TOWN OF DICKINSON (WBNG) -- Speaking for more than 40 minutes Wednesday morning at the Broome County Sheriff's Office, sheriffs and undersheriffs from multiple counties demanded the governor and legislature to change state laws to protect "the public and the force".
Before announcing 10 legislative proposals, Broome County Sheriff David Harder opened by accusing "many politicians and community activists, and some in the media" of creating an environment that "excuses, or even glamorizes, resistance to lawful authority."
The sheriffs said they are unhappy with the fallout of New York State's bail reform, passed in 2019.
The Southern Tier's chief law enforcement agencies, in conjunction with the New York State Sheriff's Association, made the following recommendations:
- Resisting Arrest: To make resisting arrest a Class E Felony, which cannot be reduced by plea bargaining, and make it an offense for which a judge could require the posting of bail
- Failure to Retreat: To make it a Class D felony for any person to approach or remain within 25 feet of a police officer engaged in the performance of his or her duties when such person is ordered by a police officer to halt or retreat and such person fails to immediately do so
- Assault on a Police Officer: To increase the level of seriousness by one degree for the following crimes regarding the assault on a police officer
- Change Assault in the Second Degree, causing a peace or police officer physical injury, to a Class C Felony
- Change Assault on a Peace Officer, Police Officer, Firefighter or Emergency Medical Services Professional, causing serious physical injury, to a Class B Felony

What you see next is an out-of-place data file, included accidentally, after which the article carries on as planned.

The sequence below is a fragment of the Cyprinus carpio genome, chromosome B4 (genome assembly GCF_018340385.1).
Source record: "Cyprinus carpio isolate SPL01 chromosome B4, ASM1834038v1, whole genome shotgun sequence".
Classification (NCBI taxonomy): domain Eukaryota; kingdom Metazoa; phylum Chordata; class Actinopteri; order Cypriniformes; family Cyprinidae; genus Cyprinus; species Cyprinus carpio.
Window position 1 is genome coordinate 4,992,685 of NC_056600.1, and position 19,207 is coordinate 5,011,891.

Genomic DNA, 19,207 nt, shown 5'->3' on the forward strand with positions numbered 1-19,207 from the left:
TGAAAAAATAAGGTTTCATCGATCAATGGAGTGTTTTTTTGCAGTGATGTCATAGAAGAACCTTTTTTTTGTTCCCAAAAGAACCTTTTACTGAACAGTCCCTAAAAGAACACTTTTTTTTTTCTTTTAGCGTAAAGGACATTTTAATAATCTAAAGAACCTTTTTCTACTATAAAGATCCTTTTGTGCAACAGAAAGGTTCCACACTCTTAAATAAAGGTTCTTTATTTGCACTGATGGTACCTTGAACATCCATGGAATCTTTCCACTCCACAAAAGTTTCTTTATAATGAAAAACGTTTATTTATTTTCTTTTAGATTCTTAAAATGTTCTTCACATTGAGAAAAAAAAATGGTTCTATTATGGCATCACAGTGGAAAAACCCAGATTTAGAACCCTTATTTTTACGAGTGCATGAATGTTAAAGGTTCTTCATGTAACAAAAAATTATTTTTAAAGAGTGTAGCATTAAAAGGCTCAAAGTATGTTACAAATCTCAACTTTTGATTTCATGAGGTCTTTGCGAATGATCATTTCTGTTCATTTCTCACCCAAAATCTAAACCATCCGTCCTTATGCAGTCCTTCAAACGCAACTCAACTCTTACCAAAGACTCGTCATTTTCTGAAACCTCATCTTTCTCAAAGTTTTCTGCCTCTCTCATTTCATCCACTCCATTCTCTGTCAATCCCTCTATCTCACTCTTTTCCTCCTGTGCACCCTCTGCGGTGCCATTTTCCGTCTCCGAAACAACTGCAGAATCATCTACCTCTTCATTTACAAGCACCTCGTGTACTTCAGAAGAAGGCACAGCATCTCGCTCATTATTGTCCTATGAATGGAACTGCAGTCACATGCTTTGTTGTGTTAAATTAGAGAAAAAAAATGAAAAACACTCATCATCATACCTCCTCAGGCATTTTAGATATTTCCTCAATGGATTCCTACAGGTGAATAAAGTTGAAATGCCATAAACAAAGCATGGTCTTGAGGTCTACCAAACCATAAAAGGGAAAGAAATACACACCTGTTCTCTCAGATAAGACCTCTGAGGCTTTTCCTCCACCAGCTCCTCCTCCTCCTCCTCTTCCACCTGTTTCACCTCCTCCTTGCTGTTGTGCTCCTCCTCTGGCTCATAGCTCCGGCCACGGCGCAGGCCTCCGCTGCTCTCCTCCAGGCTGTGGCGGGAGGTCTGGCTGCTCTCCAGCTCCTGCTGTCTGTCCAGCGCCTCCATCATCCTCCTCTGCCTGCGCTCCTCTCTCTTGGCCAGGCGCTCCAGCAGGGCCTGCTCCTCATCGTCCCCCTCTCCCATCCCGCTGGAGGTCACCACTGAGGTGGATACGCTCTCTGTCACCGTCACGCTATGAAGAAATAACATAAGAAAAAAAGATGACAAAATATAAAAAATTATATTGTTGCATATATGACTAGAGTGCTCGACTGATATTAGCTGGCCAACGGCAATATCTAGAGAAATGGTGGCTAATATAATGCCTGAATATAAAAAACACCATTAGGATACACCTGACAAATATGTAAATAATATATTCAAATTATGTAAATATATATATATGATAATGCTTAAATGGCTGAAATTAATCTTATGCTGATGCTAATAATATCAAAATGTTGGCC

- Change Aggravated Assault on a Peace Officer or Police Officer, causing serious physical injury by means of a deadly weapon or dangerous instrument, to a Class A Felony
- Aggravated Harassment of a Police or Peace Officer: To make it a Class D Felony for a person to cause, or attempt to cause, any police officer or peace officer engaged in the performance of his or her duties to be struck by any substance or object including, but not limited to, bottles, rocks, bodily fluids, spittle, urine, seminal fluid, feces, flammable liquids or other noxious, hazardous or dangerous substances or objects
- Hate Crime Against a Police Officer: Make any crime committed against a police officer because of his or her status as an officer a hate crime, with a concomitant increase in penalty, as is currently provided with respect to hate crimes against members of other protected groups
- Aggravated Offering a False Accusation Against a Police Officer: To make it a Class D Felony to falsely accuse an officer of wrongdoing in the performance of his or her duties, and create a private right of civil action for the officer against the false accuser
- Criminal Doxing of a Police Officer or Peace Officer: To make it a Class D Felony to dox a police officer or peace officer because of the officer's status as a police or peace officer, or to dox any other person because of that person's relationship to, or affiliation with, a police or peace officer
- Stalking a Police or Peace Officer: To make it a Class E Felony to follow or surveille a police or peace officer for no legitimate purpose, whether such officer is on or off duty, or to approach within 100 yards of the private residence or place of lodging of a police officer, without the consent of said officer, for reasons related to the officer's status or service as a police or peace officer, or for the purpose of intimidating the officer of the officer's family
Chenango County Sheriff Ernest Cutting said similar news conferences would be happening across New York State.
The New York State Sheriff's Association also requested two other changes, one calling for a state holiday in honor of officers who have been killed in the line of duty. The other measure, if approved, would provide a $500,000 benefit for officers who are seriously disabled or die from injuries incurred in the line of duty.
During the news conference, Sheriff Harder and Delaware County Sheriff Craig Dumond said they frequently inform the public that many people they have arrested are released to the public as part of the state's bail reform legislation.
Congresswoman Donna Lupardo weighing in Wednesday telling 12 News that "the goal of good public policy is to strike a balance so our values of respect, justice, and fair play apply equally to everyone." She went on to say, "I am open to reviewing any legislation the sheriffs have proposed.”